For thousands of years, Europe has been crossed by its most famous river which inspired numerous poets, composers and painters as well enchanted by its blue waves.For thousands of years, Europe has been crossed by its most famous river which inspired numerous poets, composers and painters as well enchanted by its blue waves.
This is the reason why Romfilatelia dedicates to the great river a first issue of postage stamps from a series entitled “Danube´s Coats of Arms”.
“Among the famous rivers which are navigable when one comes from the sea there is also the Istros…”, Herodotus wrote in his well-known Histories this being also the oldest description of the river.
This river has always been for the nomadic or permanent peoples the most used way of commercial and military transport.
On “Rio Divino”, as the Spanish called it, Phoenician and Greek vessels, Roman galleys, Byzantine caravels, as well as Venetian galleons used to pass. Later on, besides the Turkish ships, the corsairs´ ships appeared, too.
After having been for a long time the North border of the Roman Empire, the Danube became the access way into the empire for Goths, Slaves, Huns and Germanic tribes.
Subsequently, the crusaders used it on their way to Constantinople and the Holy Land and backward, the Ottomans used it to easily penetrate Europe.
The Danube, Europe´s second longest river and the only one flowing from West to East, originates in the Black Forest Mountains and after a journey of more than 2800 km flowing through the territories of ten countries, it ends it´s long trip into the Black Sea.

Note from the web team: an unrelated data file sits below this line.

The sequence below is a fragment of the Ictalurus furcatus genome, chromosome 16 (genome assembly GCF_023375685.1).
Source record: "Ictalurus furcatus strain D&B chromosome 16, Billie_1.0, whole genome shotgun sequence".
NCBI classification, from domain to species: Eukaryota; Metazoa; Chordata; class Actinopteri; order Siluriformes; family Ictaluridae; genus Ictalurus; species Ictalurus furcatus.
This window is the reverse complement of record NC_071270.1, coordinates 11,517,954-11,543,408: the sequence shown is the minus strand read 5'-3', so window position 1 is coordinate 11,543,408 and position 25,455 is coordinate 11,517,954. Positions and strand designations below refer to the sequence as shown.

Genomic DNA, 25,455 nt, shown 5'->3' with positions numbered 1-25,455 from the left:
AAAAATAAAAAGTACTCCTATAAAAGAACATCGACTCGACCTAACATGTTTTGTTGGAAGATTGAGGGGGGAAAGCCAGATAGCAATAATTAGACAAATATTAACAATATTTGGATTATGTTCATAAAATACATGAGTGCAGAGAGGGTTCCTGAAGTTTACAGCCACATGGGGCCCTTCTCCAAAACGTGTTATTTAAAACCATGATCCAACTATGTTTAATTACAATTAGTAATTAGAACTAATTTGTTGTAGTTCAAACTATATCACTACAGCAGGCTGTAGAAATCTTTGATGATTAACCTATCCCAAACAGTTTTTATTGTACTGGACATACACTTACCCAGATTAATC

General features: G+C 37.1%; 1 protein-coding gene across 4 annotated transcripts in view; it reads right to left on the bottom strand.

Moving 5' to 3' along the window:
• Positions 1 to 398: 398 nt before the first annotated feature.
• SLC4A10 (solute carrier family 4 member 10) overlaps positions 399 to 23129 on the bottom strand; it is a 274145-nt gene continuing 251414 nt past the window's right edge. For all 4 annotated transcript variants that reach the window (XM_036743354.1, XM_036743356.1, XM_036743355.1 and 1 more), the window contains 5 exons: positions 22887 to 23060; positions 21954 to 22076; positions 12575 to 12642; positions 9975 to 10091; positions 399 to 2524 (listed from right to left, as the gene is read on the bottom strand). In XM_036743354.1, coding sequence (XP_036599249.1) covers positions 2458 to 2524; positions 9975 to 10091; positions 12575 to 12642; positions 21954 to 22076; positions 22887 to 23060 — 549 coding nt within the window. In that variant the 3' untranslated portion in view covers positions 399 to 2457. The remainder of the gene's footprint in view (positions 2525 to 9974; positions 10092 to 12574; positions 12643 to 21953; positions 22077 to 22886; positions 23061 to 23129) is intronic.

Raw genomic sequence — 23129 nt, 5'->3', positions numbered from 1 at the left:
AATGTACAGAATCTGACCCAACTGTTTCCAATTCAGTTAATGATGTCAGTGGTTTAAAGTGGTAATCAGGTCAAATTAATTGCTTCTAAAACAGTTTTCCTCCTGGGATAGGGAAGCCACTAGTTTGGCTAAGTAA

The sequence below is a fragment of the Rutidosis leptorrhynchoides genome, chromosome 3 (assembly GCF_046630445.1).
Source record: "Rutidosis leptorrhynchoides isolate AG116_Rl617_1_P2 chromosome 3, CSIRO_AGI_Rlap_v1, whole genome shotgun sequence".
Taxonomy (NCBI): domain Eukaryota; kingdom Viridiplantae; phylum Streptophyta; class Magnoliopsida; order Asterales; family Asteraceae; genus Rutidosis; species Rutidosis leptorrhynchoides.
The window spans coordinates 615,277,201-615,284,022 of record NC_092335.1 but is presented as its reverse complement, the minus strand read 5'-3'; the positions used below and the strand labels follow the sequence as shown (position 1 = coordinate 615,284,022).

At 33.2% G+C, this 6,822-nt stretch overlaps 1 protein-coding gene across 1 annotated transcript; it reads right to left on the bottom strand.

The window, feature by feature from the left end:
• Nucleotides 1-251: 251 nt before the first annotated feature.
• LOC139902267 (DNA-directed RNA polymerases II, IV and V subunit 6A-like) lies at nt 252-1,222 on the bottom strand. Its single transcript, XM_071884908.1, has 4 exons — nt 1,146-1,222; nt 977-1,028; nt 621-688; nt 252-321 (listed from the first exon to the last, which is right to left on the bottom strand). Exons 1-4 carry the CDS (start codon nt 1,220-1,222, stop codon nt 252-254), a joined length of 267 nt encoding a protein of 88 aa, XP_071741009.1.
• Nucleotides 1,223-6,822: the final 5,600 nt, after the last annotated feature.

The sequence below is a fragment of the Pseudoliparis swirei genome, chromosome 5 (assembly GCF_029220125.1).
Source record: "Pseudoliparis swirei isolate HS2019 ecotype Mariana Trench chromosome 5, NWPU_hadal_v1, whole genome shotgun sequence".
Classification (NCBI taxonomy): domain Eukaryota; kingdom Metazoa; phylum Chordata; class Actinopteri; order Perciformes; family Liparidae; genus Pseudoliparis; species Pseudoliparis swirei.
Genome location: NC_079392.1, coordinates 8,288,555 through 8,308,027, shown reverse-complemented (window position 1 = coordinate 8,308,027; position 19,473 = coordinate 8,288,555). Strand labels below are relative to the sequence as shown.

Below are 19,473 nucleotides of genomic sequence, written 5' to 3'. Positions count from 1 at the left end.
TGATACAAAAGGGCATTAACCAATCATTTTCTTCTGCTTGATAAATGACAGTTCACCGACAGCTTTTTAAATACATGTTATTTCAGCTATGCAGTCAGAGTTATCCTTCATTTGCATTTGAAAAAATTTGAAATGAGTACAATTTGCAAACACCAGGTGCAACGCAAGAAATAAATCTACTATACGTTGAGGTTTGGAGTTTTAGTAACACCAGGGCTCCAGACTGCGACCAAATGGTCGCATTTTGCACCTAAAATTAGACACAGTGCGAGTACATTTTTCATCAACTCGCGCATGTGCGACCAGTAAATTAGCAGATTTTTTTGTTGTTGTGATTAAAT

The Danube starts at Donaueschingen (Germany) where two small mountain rivers join together: Breg and Brigach.
From here, the Danube flows to the towns of Ulm and Regensburg (North-East) and then returns to Passau (South-East), crossing over the first border to continue its way to Austria. Then it flows through “the Country of Waltz”, by Linz and Vienna.
After leaving behind the Austrian capital, the river comes through the “Devin Gate” on its way to Slovakia. Between Bratislava and Szob, the river is a natural border between Slovakia and Hungary.
After having crossed the Great Hungarian Plain (Alföld), the river reaches Budapest, flowing under majestic and famous bridges, subsequently marking the Eastern border of Croatia.
Melk Abbey (Republic of Austria) is illustrated on the postage stamp with the face value of RON 1.40.
Bratislava Castle (Slovak Republic) is illustrated on the postage stamp with the face value of RON 2.40.
On the postage stamp with the face value of RON 3.10 is illustrated the Ilok Fortress (Republic of Croatia).
The Palace of the Parliament – Budapest (Republic of Hungary) is illustrated on the postage stamp with the face value of RON 4.30.
On the souvenir sheet of the issue with the face value of RON 14.50 is illustrated a scene sculpted by Adolf Heer which describes “Mother Baar” together with the Young Danube and is part of the sculptural ensemble “Danube´s Spring” from the Fürstenberg Castle yard (Donaueschingen – Germany).
We warmly thank for the support granted in the achieving of this postage stamps issue to the Embassies in Bucharest of the Federal Republic of Germany, the Republic of Austria, the Slovak Republic and the Republics of Croatia and Hungary.
We also thank to Croatian Post, the photographers Mario Romulic and Drazen Stojcic (Croatia), Mr. Ivica Milicevic, director of Ilok Tourist Association (Croatia), as well as to Mr. Andreas Wilts, the director of the History Museum of the Fürstenberg Castle in Donaueschingen (Germany).
Issue date: 2010-05-08